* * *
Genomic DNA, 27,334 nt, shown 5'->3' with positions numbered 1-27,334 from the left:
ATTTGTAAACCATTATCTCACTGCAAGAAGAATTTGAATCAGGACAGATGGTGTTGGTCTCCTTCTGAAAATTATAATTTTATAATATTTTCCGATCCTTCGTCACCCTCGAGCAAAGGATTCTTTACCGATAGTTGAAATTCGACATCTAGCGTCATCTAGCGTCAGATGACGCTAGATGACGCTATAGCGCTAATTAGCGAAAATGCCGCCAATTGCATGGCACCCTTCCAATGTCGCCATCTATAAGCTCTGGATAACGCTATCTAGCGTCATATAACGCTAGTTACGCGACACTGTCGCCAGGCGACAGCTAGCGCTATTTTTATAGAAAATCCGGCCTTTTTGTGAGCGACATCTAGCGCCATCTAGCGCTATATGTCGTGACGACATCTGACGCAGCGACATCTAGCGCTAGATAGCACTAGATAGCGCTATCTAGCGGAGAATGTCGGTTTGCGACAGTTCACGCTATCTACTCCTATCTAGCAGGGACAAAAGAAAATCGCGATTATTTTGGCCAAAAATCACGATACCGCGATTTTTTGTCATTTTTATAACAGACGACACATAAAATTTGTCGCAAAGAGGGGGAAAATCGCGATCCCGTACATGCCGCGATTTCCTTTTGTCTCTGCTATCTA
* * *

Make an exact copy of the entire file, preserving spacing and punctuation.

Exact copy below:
Genomic DNA, 27,334 nt, shown 5'->3' with positions numbered 1-27,334 from the left:
ATTTGTAAACCATTATCTCACTGCAAGAAGAATTTGAATCAGGACAGATGGTGTTGGTCTCCTTCTGAAAATTATAATTTTATAATATTTTCCGATCCTTCGTCACCCTCGAGCAAAGGATTCTTTACCGATAGTTGAAATTCGACATCTAGCGTCATCTAGCGTCAGATGACGCTAGATGACGCTATAGCGCTAATTAGCGAAAATGCCGCCAATTGCATGGCACCCTTCCAATGTCGCCATCTATAAGCTCTGGATAACGCTATCTAGCGTCATATAACGCTAGTTACGCGACACTGTCGCCAGGCGACAGCTAGCGCTATTTTTATAGAAAATCCGGCCTTTTTGTGAGCGACATCTAGCGCCATCTAGCGCTATATGTCGTGACGACATCTGACGCAGCGACATCTAGCGCTAGATAGCACTAGATAGCGCTATCTAGCGGAGAATGTCGGTTTGCGACAGTTCACGCTATCTACTCCTATCTAGCAGGGACAAAAGAAAATCGCGATTATTTTGGCCAAAAATCACGATACCGCGATTTTTTGTCATTTTTATAACAGACGACACATAAAATTTGTCGCAAAGAGGGGGAAAATCGCGATCCCGTACATGCCGCGATTTCCTTTTGTCTCTGCTATCTA